Georgia’s Republican U.S. senators were ready to take a victory lap this week after the overwhelming passage of a bipartisan $900 billion coronavirus relief package. Now they must contend with demands from President Donald Trump to sweeten the pot that play directly into their rivals’ criticism.
Trump’s veto of a critical military spending bill offered another dilemma for U.S. Sens. Kelly Loeffler and David Perdue, who are trying not to alienate the president while also seeking to keep his loyal base of voters energized.
Trump’s video late Tuesday urging Congress to “amend this (coronavirus relief) bill and increase the ridiculously low $600 (stimulus payments) to $2,000” was an unwelcome development for the two Republicans, who planned to highlight the package in the closing days of the Jan. 5 runoffs for control of the U.S. Senate against Democrats Jon Ossoff and Raphael Warnock.
Instead, the two incumbents must choose between dueling factions: The senators can join a coalition of liberal Democrats and the president in pushing for more generous incentives, or they can stick with congressional leaders and remain supportive of a measure they both backed earlier this week as a crucial economic boost.
At an event Wednesday in Cobb County, Loeffler accused Democrats of “playing politics” and said her support for Trump’s new demand would rest on whether other, unspecified parts of the package are cut.
“I certainly support redirecting any wasteful spending to be very targeted at families and businesses who have been impacted by this virus through no fault of their own,” she said.
Pressed directly on whether she would support increasing the stimulus checks to $2,000, Loeffler said: “I’ll certainly look at supporting it if it repurposes wasteful spending for that, yes.”
Perdue, who cut an ad Tuesday praising the virtues of the relief package, declined repeated requests through a spokesman for comment on his stance. He ducked the chance to debate Ossoff and refused to take questions from local media at recent events, including a joint rally Sunday when Loeffler addressed a bank of television cameras while he took selfies with supporters.
Trump’s eleventh-hour pivot echoes exactly the case that Democrats have made on the campaign trail. Both said they would have voted for the relief measure, but they criticized Republicans for not ensuring it included $2,000 checks and more aid for local governments.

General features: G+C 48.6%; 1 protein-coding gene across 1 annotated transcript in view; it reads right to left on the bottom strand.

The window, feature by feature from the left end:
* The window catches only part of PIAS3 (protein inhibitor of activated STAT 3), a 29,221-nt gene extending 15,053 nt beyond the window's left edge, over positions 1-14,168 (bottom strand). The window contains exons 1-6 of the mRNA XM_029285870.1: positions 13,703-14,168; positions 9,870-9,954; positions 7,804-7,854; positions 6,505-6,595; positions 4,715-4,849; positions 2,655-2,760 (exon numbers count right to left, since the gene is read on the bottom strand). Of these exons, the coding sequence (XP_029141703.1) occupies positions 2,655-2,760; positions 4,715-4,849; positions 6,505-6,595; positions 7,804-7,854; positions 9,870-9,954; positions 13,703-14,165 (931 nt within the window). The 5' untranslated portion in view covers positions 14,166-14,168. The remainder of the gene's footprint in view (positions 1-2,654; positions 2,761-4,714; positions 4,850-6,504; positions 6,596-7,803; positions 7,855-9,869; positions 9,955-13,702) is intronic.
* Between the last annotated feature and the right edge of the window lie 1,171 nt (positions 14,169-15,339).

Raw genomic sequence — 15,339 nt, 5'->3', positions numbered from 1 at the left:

“I would have voted for the bipartisan package because people need help right now, but $600 is a joke. It’s a joke. It’s an insult,” Ossoff said Wednesday at a campaign event in Atlanta.
“It’s a slap in the face,” he said, “to people who are hurting right now who can’t put food on the table, afford prescriptions, make the car payment, make the house payment — through no fault of their own — while the U.S. Senate has blocked relief for the last eight months.”
Warnock’s campaign issued a statement along the same lines: “Donald Trump is right, Congress should swiftly increase direct payments to $2,000.”
The president’s veto of the military spending bill, which he said he nixed in part because it didn’t repeal a legal shield for social media firms he’s often criticized, sets up a different sort of quandary for the Republican incumbents.
The measure passed by an overwhelming majority in both legislative chambers, and both the Democratic-controlled House and the Republican-controlled Senate plan to override the veto next week.
Both Loeffler and Perdue voted for the must-pass spending measure, though neither have said whether they’d support what could be the first veto override of Trump’s presidency. On Wednesday, before Trump issued his veto, Loeffler said she’d “certainly have a look at it, if that moment comes.”
“I’ve been proud to support our military, our military investment here in Georgia,” she said, adding: “I will always stand with our men and women in the military as they keep us safe and defend our freedom.”
A new vote on coronavirus relief, meanwhile, could come as early as Thursday, when U.S. House Speaker Nancy Pelosi plans to bring up a stand-alone bill that would finance the $2,000 direct payments, which could be passed by unanimous consent. U.S. Rep. Kevin McCarthy, the top Republican in the House, hasn’t taken a position yet.
“If the president truly wants to join us in $2,000 payments, he should call upon Leader McCarthy to agree to our unanimous consent request,” Pelosi wrote Wednesday in a letter to colleagues. “The entire country knows that it is very urgent for the president to sign this bill, both to provide the coronavirus relief and to keep government open.”
Staff writer Tia Mitchell contributed to this article.
Credit: Natrice Miller / Natrice.Miller@ajc.com